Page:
Outdated Induction Materials
Induction materials may seem like a frivolous detail to some, but think about it; the sheer amount of information we deal with on a daily basis can be overwhelming, particularly when other factors (such as starting a new job) are taken into account. Today, as noted above, there are countless workplace rules and regulations, health and safety requirements, and administrative details that need to be put down in writing.

In addition to this, there are logins and passwords for countless apps and tools, best practices for using workplace equipment, and keys and codes for the physical premises. It’s usually a good idea to include your company hierarchy and a list of names and numbers of other staff members to ease the first few weeks of work and through integration. All of this information will need to be communicated to your new hire, so unless you want to keep reiterating the same things over and over, you should start compiling a comprehensive set of induction materials now.

 Inadequate Employee Training
New business owners should remember that employees are an investment. That is to say, by helping your staff to grow professionally, you are in turn investing in your company and encouraging growth. This begins with a detailed onboarding process where new hires are bought up to speed with everything they need to know to do their job efficiently and effectively. Alongside your onboarding process, regular professional development programs and training events should also form part of your company curriculum. Take note, inadequate employee training simply makes everyone’s life more difficult and creates a feeling that new hires are insignificant and unimportant. Getting it right is key to ensuring your relationship starts off on the right foot.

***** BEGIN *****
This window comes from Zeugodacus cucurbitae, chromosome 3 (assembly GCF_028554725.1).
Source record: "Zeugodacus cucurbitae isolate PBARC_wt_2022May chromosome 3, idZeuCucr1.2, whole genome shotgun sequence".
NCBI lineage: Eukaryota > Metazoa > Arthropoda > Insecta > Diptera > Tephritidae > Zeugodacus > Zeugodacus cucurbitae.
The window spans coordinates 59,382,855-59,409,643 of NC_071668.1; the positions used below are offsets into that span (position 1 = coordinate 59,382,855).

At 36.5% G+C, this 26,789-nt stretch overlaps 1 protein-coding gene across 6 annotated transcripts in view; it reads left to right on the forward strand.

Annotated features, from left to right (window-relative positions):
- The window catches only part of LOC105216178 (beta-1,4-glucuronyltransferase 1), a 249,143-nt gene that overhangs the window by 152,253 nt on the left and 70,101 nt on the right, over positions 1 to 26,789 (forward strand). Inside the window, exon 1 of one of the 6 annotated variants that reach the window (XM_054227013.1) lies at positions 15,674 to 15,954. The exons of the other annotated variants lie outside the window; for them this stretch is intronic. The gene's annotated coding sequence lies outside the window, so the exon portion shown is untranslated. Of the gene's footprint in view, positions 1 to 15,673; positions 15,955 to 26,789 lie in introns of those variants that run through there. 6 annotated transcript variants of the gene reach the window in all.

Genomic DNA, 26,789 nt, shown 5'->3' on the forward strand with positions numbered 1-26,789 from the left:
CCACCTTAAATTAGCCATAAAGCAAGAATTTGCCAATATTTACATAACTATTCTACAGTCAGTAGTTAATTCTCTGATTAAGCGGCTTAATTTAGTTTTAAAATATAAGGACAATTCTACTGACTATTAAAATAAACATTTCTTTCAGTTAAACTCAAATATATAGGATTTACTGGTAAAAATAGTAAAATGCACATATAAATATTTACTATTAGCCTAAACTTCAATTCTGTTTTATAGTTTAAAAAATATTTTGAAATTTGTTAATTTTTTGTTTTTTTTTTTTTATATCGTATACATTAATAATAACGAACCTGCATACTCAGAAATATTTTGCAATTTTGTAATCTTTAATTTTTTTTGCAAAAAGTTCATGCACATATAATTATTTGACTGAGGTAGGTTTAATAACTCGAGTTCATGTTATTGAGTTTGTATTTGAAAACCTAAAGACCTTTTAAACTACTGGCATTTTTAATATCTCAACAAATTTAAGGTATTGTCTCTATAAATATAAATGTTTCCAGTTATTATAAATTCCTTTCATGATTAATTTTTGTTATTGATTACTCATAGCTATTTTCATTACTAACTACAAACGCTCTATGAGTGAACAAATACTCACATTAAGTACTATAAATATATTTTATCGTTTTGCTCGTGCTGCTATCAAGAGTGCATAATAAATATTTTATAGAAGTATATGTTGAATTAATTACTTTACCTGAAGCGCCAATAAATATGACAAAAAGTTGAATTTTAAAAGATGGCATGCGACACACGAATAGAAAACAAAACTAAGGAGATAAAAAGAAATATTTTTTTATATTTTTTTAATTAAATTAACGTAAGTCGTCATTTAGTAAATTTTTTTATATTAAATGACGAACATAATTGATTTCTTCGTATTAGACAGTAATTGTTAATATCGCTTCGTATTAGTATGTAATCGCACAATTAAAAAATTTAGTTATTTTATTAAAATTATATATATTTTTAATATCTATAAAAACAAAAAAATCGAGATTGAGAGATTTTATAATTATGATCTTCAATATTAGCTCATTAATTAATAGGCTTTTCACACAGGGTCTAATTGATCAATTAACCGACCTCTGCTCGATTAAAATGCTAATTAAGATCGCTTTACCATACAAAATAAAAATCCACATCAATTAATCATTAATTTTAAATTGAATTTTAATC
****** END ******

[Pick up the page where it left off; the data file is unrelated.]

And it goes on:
Hasty Firing
Much like the hasty hire, the hasty fire can be equally damaging to your company for a number of reasons. Firstly, terminating employment should be inline with your HR policies as detailed above. This includes following the disciplinary and grievance procedures, with this in mind, firing a member of staff in the heat of the moment is an ill-advised way to proceed. Take a step back and consult with your partners on how best to go forward with any problem.

Secondly, if you’ve followed our advice regarding training, terminating staff members essentially means money down the drain. While not always possible, try to find alternative ways to deal with conflict. Salary increases and better benefits might solve the problem, but so too relocation or even home working. Just because you cannot work with an individual on a daily basis doesn’t necessarily mean they cannot benefit your company, so try thinking outside the box to solve your issues.